A Vatican official announced that in anticipation of the close of the Year of Faith, the relics of the first Bishop of Rome will be exposed with the aim of re-awakening the faith of the first Christians.
“A final culminating sign will consist in the exposition for the first time of the relics that tradition recognizes as those of the apostle that gave his life for the Lord,” Archbishop Rino Fisichella stated in a Nov. 8 article published in the Vatican’s daily newspaper “L’Osservatore Romano.”
Archbishop Fisichella is the president of the Pontifical Council for the Promotion of the New Evangelization, and has previously served as president of the Pontifical Academy for Life.
“The faith of Peter,” encouraged the archbishop, “therefore will confirm once again that the door for encounter with Christ is always open and waits to be crossed with the same enthusiasm and conviction of the first believers.”
Benedict XVI instituted the Year of Faith, running from Oct. 11, 2012 until Nov. 24, 2013, during his pontificate with the aim of fostering a fresh momentum in the New Evangelization.
“It will be a moment of grace and commitment to a more complete conversion to God, to strengthen our faith in Him and proclaim Him with joy to the people of our time,” the retired pontiff stated in the fall of 2011 upon the announcement of the event.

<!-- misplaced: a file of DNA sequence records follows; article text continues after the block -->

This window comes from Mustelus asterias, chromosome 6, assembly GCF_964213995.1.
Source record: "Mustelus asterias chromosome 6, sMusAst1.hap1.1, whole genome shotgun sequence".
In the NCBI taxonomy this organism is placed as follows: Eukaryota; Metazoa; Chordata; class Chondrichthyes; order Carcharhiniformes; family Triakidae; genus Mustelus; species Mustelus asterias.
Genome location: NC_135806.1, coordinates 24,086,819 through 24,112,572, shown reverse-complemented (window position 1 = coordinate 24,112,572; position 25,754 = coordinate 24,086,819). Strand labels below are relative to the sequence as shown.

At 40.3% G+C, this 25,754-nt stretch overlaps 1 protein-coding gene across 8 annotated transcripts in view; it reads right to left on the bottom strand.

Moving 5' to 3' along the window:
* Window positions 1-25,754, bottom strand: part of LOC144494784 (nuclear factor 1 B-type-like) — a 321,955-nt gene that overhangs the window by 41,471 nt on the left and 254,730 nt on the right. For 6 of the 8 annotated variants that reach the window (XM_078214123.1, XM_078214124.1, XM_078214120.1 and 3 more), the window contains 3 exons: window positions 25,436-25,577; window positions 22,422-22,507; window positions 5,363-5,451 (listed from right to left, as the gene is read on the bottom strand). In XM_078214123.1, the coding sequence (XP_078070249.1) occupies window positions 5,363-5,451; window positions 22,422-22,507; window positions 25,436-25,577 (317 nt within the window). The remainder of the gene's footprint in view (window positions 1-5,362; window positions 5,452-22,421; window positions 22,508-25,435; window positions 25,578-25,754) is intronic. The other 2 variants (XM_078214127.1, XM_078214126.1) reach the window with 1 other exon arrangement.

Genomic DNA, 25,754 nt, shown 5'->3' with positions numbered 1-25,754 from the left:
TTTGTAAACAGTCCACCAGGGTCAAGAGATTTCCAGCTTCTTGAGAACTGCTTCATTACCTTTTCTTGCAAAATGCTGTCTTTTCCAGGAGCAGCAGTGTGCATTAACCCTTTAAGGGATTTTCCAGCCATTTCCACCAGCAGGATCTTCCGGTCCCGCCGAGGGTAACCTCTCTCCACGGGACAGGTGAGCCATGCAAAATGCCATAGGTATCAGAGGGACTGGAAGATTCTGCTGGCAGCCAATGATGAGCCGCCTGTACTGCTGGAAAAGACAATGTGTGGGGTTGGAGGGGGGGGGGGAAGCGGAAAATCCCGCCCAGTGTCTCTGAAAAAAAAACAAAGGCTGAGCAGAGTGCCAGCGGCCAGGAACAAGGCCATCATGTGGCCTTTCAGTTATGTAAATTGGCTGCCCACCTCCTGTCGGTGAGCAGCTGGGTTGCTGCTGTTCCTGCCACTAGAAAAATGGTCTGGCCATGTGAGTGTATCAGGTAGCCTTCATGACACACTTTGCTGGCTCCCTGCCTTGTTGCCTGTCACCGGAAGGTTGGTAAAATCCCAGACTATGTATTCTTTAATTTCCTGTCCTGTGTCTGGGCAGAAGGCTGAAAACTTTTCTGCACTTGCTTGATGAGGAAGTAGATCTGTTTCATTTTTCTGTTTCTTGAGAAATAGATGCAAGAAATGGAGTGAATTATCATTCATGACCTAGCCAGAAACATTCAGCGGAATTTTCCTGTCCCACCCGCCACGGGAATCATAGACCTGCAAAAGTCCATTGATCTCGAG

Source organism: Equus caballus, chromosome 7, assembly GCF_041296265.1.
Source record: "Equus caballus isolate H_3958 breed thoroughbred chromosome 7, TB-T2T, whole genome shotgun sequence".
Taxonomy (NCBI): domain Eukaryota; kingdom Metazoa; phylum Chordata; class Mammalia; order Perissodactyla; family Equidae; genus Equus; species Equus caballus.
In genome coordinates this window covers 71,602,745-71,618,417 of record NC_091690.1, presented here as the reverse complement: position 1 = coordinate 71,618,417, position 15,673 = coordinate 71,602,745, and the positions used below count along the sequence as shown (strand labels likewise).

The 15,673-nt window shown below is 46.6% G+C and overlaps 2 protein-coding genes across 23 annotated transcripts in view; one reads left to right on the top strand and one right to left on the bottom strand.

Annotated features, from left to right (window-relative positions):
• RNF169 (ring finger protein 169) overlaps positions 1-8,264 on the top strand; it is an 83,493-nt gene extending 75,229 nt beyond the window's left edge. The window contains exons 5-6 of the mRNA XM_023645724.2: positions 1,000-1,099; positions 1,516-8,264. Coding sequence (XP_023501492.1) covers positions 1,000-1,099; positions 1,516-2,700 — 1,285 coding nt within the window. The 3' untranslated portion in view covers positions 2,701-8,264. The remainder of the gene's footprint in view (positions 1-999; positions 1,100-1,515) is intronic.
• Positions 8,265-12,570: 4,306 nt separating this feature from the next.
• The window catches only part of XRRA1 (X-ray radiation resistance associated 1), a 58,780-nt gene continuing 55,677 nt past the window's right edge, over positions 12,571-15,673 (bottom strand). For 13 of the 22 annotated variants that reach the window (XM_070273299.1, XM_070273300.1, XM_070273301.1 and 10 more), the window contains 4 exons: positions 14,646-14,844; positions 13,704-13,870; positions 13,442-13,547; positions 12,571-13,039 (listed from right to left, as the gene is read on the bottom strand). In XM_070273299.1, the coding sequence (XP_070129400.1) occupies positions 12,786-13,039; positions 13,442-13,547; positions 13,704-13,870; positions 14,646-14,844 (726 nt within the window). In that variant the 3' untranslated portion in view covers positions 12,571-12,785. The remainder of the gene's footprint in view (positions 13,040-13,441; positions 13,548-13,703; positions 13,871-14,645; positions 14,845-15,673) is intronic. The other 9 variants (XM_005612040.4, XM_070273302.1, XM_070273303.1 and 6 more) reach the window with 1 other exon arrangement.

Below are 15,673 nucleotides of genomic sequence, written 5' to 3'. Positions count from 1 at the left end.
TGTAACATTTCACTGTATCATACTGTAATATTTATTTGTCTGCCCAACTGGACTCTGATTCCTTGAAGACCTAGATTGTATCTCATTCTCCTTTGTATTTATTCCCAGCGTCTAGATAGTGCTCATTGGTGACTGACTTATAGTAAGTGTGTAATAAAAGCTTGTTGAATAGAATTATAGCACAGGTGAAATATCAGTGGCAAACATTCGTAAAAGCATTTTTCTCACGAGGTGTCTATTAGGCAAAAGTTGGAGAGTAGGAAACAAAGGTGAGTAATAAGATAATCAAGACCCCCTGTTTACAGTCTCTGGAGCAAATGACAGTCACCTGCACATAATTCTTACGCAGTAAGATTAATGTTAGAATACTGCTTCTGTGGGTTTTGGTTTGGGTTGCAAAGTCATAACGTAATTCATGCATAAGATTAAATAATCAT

The enthusiasm of the first believers, Fisichella remarked, is “a path that the Christians of today know they need to pursue untiringly, as they are strong and reassured by the contemplation of the face of Christ.”
Archbishop Fisichella also revealed that as symbol of faith and in anticipation of the close of the year dedicated to this virtue, Pope Francis has chosen to travel to a cloistered monastery on Nov. 21 for a moment of prayer.
“The union between action and contemplation is one of the cardinal points that the faith expresses and that always needs to be repeated” he stated, adding that “the faith lives principally of adoration.”
Pope Francis will visit the monastery of the Camaldolese monks on the Aventine hill, located in ancient Rome, and is an order which “conjugates” the life of prayer and work “in a peculiar way” through their service to the poor.
Exposing the remains of Saint Peter will be a unique “epilogue” to the Year of Faith, insisted Archbishop Fisichella, because it “has been marked in particular by the profession of faith that millions of pilgrims have made to the tomb of Peter.”